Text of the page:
In their excitement and attempts at play, all rules known to the agile game of football were quickly abandoned. There was no order to the game; the boys were jumping for the ball, running up and down the field, left and right, with each player trying his best to kick the ball. They were all so overwhelmed by this new toy that the game they played had no rhyme or reason to it, but then nobody cared. Each boy was trying furiously to shoot at the ball with his little feet or head. Since there was only one ball for the whole lot of them, many spent the day kicking their feet, or shooting their heads into thin air rather than connecting with the ball. But again, this did not matter. Even the ones who never got the chance to hit the ball would have it no other way. This realization did not devalue the fun they had playing with the football.
The teachers were also drawn into the field, as the noise got louder. They tried their best to impose some order to the mayhem. First, they attempted to isolate Fadhili with the ball so he could play alone with it; after all it was his new toy. But, this was a completely unrealistic situation to enforce and everyone could see that it did not and would not work. The other kids were too curious to stay away from Fadhili. The teachers decided it wise to allow the kids to play freely. Fadhili did not mind in the least sharing his new toy either as long as he was elected team captain.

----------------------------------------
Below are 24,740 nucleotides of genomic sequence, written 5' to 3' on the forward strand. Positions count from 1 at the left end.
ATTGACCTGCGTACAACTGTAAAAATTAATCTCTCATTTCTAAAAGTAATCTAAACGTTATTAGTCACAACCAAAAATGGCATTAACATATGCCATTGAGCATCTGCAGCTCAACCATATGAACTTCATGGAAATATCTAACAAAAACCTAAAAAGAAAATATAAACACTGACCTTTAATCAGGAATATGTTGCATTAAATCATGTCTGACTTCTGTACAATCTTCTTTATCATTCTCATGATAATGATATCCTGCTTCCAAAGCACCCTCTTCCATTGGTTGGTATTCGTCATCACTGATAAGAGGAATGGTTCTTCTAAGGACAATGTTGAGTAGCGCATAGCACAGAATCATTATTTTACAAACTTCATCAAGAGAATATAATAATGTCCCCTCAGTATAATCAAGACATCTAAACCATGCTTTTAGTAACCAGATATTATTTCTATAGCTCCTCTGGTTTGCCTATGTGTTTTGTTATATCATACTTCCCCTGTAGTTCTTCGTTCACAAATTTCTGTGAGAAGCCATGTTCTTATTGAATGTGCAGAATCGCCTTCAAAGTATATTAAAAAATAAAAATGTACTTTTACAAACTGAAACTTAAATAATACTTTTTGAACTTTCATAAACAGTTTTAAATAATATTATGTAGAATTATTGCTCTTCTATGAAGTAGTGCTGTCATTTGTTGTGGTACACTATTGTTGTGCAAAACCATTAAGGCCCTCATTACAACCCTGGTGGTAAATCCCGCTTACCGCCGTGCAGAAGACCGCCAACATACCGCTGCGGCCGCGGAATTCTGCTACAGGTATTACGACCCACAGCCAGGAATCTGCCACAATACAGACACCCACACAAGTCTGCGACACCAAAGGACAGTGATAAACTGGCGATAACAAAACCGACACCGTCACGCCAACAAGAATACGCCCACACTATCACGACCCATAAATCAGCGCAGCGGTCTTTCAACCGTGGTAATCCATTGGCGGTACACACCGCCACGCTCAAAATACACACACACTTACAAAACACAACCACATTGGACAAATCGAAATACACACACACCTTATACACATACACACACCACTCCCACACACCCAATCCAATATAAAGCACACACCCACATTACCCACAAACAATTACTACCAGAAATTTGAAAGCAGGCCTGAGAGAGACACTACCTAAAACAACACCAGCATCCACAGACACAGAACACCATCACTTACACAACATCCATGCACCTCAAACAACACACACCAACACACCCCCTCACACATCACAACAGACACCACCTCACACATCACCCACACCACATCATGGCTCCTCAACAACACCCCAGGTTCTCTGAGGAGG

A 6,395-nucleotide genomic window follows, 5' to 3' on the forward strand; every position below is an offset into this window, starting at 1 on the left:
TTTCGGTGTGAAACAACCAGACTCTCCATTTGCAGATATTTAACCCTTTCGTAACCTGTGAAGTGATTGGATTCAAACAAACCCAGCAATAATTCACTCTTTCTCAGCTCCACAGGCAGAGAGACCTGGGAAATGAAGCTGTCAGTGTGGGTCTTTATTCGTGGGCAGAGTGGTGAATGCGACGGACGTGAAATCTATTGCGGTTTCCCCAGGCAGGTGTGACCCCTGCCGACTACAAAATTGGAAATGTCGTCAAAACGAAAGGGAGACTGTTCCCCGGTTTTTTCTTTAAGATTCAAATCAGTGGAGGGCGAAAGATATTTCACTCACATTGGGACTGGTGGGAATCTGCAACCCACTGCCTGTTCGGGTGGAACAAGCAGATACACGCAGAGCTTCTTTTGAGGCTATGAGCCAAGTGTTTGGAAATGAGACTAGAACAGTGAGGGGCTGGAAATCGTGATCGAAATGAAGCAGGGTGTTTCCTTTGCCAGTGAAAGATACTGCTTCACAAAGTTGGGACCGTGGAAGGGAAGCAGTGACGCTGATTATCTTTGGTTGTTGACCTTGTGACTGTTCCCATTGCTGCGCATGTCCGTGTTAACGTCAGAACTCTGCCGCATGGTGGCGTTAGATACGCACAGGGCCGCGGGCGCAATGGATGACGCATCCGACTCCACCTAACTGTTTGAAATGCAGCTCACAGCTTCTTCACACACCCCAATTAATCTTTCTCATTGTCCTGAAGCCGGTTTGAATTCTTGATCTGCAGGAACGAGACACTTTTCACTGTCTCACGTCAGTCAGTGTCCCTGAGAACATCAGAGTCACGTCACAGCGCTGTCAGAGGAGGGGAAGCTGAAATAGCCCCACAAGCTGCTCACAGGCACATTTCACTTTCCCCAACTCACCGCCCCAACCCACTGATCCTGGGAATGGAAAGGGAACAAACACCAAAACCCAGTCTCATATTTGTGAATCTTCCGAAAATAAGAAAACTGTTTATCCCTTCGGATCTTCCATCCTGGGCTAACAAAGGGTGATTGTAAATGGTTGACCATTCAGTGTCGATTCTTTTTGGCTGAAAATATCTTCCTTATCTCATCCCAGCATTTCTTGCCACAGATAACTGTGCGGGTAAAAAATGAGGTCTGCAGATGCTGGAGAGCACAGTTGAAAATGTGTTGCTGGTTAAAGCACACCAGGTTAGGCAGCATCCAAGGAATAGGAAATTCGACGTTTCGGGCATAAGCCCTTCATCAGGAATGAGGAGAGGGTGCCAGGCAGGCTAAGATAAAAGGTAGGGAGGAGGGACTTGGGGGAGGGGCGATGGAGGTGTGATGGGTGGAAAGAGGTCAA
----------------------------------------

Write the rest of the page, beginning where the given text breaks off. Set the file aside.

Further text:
Even though some kind of decorum was established, the teachers had to still be on high alert. As the saying goes, “boys will be boys”, so it did not take long for complaints of injuries and the like to start flocking in. It seemed the neighborhood children were also being affected by the overwhelming joy coming from the school playing field. It wasn’t long before the boys from the neighborhood were also running for the ball along with kids from the school. Everyone wanted to get involved, everyone except the neighborhood girls who stood by watching in awe from a distance.
Faster than you could say “hello”, the school playing field became too small for the game at play. The teachers and people watching believed that this was one of the reasons why there were so many injuries amongst the kids. But, other than a scratch here and there, no major injuries were reported. This was quite possibly the best day at school the children ever had! The boys will certainly attest to that.